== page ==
Diagnosis of IBS
Everyone has a bout of abdominal pain and diarrhea or constipation now and then. That’s not unusual. It is unusual when the symptoms persist or keep coming back. When that happens, it’s time to see a doctor to find out why.
Making the Diagnosis
There are no tests that identify IBS (like standard blood tests, x-rays, scopes, or scans). Instead, IBS is diagnosed based on defined patterns of signs and symptoms.
A doctor will start by asking about symptoms and health history, and then do a physical exam and limited tests. Learn More about Testing in IBS
Warning Signs and Symptoms
Warning signs and symptoms are not typical of IBS. The doctor may want to run extra tests if you have any of the following:
- anemia and other abnormal blood tests,
- blood in the stool,
- unexplained weight loss,
- fever, or
- a family history of inflammatory bowel disease or other diseases of the colon
IBS Signs and Symptoms
The typical signs and symptoms of IBS are...
- pain or discomfort in the belly (abdomen),
- that happens several days or more per month over at least the last 3 months, and
- is related to changes in the way your bowel moves, meaning the pain/discomfort…
- gets better after a bowel movement, and/or
- happens when bowel movements become more often or less often, and/or
- when stools are getting harder or softer
Other Common Digestive Symptoms
The signs and symptoms listed above are distinguishing features of IBS. But other symptoms are also often felt by persons with IBS - digestive symptoms such as...
- Early feeling of fullness
- Upper belly discomfort or pain that comes and goes (dyspepsia)
- Feelings of urgency (the need to find a restroom fast)
- Passage of mucus in the stool
- Feeling of "incomplete" bowel emptying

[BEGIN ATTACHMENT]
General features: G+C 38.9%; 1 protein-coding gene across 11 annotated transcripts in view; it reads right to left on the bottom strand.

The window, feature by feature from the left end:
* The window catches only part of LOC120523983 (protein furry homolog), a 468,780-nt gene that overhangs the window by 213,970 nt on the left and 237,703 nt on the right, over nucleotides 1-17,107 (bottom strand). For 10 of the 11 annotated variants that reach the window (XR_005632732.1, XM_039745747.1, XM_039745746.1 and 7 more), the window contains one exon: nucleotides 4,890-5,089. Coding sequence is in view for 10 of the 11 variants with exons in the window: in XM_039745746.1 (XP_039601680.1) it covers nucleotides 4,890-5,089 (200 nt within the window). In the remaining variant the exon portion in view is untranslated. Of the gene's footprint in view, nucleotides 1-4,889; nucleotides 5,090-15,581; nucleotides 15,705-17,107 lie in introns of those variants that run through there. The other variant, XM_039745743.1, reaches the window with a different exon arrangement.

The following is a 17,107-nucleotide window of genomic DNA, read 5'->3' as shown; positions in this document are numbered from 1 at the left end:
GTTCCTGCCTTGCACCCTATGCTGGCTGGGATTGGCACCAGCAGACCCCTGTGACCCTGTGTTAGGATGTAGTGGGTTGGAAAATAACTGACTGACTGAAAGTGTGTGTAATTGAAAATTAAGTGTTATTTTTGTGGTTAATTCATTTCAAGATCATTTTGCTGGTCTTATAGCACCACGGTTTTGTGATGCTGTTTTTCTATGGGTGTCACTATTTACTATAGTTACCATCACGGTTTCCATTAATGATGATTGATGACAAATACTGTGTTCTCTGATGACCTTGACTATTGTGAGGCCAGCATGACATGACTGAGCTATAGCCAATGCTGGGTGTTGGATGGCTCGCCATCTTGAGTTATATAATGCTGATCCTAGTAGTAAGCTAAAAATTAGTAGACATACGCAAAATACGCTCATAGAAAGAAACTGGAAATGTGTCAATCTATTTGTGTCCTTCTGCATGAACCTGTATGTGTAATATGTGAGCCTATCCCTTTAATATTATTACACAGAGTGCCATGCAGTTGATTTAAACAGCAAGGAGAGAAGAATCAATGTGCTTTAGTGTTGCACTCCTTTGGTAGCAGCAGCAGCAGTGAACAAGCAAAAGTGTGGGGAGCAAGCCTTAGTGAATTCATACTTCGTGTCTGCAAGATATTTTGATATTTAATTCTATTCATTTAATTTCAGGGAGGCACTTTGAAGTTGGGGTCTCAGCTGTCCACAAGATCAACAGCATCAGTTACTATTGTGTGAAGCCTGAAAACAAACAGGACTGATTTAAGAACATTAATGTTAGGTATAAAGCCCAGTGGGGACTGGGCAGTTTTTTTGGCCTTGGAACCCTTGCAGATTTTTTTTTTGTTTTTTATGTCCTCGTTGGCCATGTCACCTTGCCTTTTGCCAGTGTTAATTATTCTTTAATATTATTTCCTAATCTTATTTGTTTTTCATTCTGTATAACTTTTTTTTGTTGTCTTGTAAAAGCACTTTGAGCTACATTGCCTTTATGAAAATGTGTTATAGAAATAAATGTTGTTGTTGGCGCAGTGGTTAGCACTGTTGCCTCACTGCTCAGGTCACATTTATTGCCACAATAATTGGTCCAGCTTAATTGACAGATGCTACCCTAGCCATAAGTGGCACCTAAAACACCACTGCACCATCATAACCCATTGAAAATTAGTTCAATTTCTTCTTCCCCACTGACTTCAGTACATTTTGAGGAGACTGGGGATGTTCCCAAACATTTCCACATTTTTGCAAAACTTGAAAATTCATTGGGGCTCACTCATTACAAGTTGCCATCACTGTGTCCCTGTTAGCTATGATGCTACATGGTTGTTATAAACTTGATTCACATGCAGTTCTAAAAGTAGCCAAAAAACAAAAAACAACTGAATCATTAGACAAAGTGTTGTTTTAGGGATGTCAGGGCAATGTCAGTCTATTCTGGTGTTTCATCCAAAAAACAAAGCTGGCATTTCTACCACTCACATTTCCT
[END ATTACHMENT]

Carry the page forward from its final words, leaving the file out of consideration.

Some Symptoms Aren't Digestive
And symptoms that don't seem related to the digestive tract such as...
- Muscle pain
- Sleep disturbances
- Sexual dysfunction
- Low back pain
The Bottom Line
A doctor familiar with IBS will likely be able to make a diagnosis based on your symptoms, a history and physical exam, and few basic tests. Once you have a diagnosis you can start finding ways to best manage and treat your IBS.
Discover more about IBS:
- Current Approach to Diagnosis of IBS »
- IBS in Men: A Different Disease? »
- Is it IBS or Something Else? »
- A complete listing of articles on IBS in our Learning Center Library » (All articles in our online Library are Free to Members. Join now.)
The Rome III Diagnostic Criteria*
(a system for diagnosing functional gastrointestinal disorders based on symptoms) for IBS is as follows:
Recurrent abdominal pain or discomfort** at least 3 days per month in the last 3 months associated with 2 or more of the following:
- Improvement with defecation
- Onset associated with a change in frequency of stool
- Onset associated with a change in form (appearance) of stool
* Criteria fulfilled for the last 3 months with symptom onset at least 6 months prior to diagnosis.
** "Discomfort" means an uncomfortable sensation not described as pain.